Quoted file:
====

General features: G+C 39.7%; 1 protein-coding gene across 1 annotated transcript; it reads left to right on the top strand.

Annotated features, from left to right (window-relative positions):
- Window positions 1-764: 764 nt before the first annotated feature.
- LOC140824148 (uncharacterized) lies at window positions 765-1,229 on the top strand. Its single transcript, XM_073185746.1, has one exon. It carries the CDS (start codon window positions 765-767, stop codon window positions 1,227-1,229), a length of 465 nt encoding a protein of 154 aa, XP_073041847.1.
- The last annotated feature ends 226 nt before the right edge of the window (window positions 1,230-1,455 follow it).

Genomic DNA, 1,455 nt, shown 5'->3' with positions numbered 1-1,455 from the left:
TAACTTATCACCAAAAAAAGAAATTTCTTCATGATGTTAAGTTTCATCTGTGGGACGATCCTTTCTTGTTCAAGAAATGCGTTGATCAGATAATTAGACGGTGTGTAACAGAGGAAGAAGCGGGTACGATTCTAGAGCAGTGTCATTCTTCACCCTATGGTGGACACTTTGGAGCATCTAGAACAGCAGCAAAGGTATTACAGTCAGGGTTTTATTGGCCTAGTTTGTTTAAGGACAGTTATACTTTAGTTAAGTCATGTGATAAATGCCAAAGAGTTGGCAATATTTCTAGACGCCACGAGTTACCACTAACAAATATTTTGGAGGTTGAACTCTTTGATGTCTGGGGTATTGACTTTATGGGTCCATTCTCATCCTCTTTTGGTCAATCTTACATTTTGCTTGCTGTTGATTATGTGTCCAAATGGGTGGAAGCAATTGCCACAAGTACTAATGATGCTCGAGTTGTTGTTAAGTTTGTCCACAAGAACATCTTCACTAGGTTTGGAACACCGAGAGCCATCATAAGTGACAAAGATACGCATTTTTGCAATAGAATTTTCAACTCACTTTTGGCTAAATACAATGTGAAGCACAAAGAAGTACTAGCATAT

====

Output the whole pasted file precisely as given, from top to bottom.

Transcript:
General features: G+C 39.7%; 1 protein-coding gene across 1 annotated transcript; it reads left to right on the top strand.

Annotated features, from left to right (window-relative positions):
- Window positions 1-764: 764 nt before the first annotated feature.
- LOC140824148 (uncharacterized) lies at window positions 765-1,229 on the top strand. Its single transcript, XM_073185746.1, has one exon. It carries the CDS (start codon window positions 765-767, stop codon window positions 1,227-1,229), a length of 465 nt encoding a protein of 154 aa, XP_073041847.1.
- The last annotated feature ends 226 nt before the right edge of the window (window positions 1,230-1,455 follow it).

Genomic DNA, 1,455 nt, shown 5'->3' with positions numbered 1-1,455 from the left:
TAACTTATCACCAAAAAAAGAAATTTCTTCATGATGTTAAGTTTCATCTGTGGGACGATCCTTTCTTGTTCAAGAAATGCGTTGATCAGATAATTAGACGGTGTGTAACAGAGGAAGAAGCGGGTACGATTCTAGAGCAGTGTCATTCTTCACCCTATGGTGGACACTTTGGAGCATCTAGAACAGCAGCAAAGGTATTACAGTCAGGGTTTTATTGGCCTAGTTTGTTTAAGGACAGTTATACTTTAGTTAAGTCATGTGATAAATGCCAAAGAGTTGGCAATATTTCTAGACGCCACGAGTTACCACTAACAAATATTTTGGAGGTTGAACTCTTTGATGTCTGGGGTATTGACTTTATGGGTCCATTCTCATCCTCTTTTGGTCAATCTTACATTTTGCTTGCTGTTGATTATGTGTCCAAATGGGTGGAAGCAATTGCCACAAGTACTAATGATGCTCGAGTTGTTGTTAAGTTTGTCCACAAGAACATCTTCACTAGGTTTGGAACACCGAGAGCCATCATAAGTGACAAAGATACGCATTTTTGCAATAGAATTTTCAACTCACTTTTGGCTAAATACAATGTGAAGCACAAAGAAGTACTAGCATAT